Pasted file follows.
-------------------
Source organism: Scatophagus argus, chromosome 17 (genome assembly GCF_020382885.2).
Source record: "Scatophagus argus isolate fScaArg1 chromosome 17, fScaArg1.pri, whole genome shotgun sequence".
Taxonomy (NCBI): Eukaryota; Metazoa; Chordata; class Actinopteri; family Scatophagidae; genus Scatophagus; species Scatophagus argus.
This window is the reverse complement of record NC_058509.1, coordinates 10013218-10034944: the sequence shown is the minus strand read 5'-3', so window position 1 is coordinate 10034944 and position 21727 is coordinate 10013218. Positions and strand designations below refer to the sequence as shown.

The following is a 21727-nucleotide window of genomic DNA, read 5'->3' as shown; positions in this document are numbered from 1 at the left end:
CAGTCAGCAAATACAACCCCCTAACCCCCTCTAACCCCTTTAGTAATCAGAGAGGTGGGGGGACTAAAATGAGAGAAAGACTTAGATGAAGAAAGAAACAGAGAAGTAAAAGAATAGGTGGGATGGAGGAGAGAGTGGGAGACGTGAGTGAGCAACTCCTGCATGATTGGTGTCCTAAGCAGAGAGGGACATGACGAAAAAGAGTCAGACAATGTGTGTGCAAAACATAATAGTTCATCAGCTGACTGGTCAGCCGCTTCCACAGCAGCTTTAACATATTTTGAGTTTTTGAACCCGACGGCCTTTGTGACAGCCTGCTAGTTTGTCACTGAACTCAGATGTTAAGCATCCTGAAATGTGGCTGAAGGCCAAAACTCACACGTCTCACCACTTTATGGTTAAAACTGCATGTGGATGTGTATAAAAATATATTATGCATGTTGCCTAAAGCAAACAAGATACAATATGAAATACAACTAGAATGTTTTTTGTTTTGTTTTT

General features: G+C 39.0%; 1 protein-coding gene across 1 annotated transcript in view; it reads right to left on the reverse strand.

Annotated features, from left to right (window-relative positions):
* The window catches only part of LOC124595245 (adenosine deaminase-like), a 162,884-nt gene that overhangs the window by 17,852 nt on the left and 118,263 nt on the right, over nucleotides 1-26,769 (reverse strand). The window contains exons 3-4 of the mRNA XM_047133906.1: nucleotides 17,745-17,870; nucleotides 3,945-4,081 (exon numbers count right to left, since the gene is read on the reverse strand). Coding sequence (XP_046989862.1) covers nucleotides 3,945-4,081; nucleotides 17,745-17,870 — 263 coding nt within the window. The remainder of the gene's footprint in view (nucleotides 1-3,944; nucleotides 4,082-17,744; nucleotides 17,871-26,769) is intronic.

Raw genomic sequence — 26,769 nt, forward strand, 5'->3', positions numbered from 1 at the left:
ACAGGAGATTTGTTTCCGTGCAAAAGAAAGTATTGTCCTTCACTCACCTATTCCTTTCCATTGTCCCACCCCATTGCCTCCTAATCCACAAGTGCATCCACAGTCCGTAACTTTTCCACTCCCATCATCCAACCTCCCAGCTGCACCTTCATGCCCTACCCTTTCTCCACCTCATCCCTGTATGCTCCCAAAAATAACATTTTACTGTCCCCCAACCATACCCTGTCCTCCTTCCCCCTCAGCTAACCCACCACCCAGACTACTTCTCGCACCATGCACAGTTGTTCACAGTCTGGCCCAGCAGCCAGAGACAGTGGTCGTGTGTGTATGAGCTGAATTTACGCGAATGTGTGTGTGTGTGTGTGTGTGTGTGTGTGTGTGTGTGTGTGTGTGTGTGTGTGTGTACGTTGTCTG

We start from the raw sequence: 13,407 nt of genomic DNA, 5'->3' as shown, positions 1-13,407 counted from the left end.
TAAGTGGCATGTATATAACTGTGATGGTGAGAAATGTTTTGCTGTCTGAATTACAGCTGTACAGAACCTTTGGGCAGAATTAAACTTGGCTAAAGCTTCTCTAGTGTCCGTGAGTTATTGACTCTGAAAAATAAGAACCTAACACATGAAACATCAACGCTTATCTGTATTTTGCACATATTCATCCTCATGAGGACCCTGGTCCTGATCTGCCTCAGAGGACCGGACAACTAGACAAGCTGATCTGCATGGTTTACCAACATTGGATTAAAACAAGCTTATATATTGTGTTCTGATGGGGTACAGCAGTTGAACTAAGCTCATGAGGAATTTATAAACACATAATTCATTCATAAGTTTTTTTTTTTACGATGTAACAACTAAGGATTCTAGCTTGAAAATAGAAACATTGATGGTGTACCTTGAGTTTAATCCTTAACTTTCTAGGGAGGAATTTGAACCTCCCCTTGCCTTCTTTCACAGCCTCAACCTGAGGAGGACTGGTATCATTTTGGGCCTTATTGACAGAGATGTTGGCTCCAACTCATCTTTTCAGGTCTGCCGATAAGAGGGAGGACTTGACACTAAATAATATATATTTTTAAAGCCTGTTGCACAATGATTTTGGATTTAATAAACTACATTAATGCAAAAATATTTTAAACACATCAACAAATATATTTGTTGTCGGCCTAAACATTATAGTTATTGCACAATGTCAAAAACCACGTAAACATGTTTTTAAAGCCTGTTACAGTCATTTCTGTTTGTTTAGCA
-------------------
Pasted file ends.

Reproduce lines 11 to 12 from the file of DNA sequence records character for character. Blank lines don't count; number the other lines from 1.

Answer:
ACAGGAGATTTGTTTCCGTGCAAAAGAAAGTATTGTCCTTCACTCACCTATTCCTTTCCATTGTCCCACCCCATTGCCTCCTAATCCACAAGTGCATCCACAGTCCGTAACTTTTCCACTCCCATCATCCAACCTCCCAGCTGCACCTTCATGCCCTACCCTTTCTCCACCTCATCCCTGTATGCTCCCAAAAATAACATTTTACTGTCCCCCAACCATACCCTGTCCTCCTTCCCCCTCAGCTAACCCACCACCCAGACTACTTCTCGCACCATGCACAGTTGTTCACAGTCTGGCCCAGCAGCCAGAGACAGTGGTCGTGTGTGTATGAGCTGAATTTACGCGAATGTGTGTGTGTGTGTGTGTGTGTGTGTGTGTGTGTGTGTGTGTGTGTGTGTGTGTGTACGTTGTCTG

We start from the raw sequence: 13,407 nt of genomic DNA, 5'->3' as shown, positions 1-13,407 counted from the left end.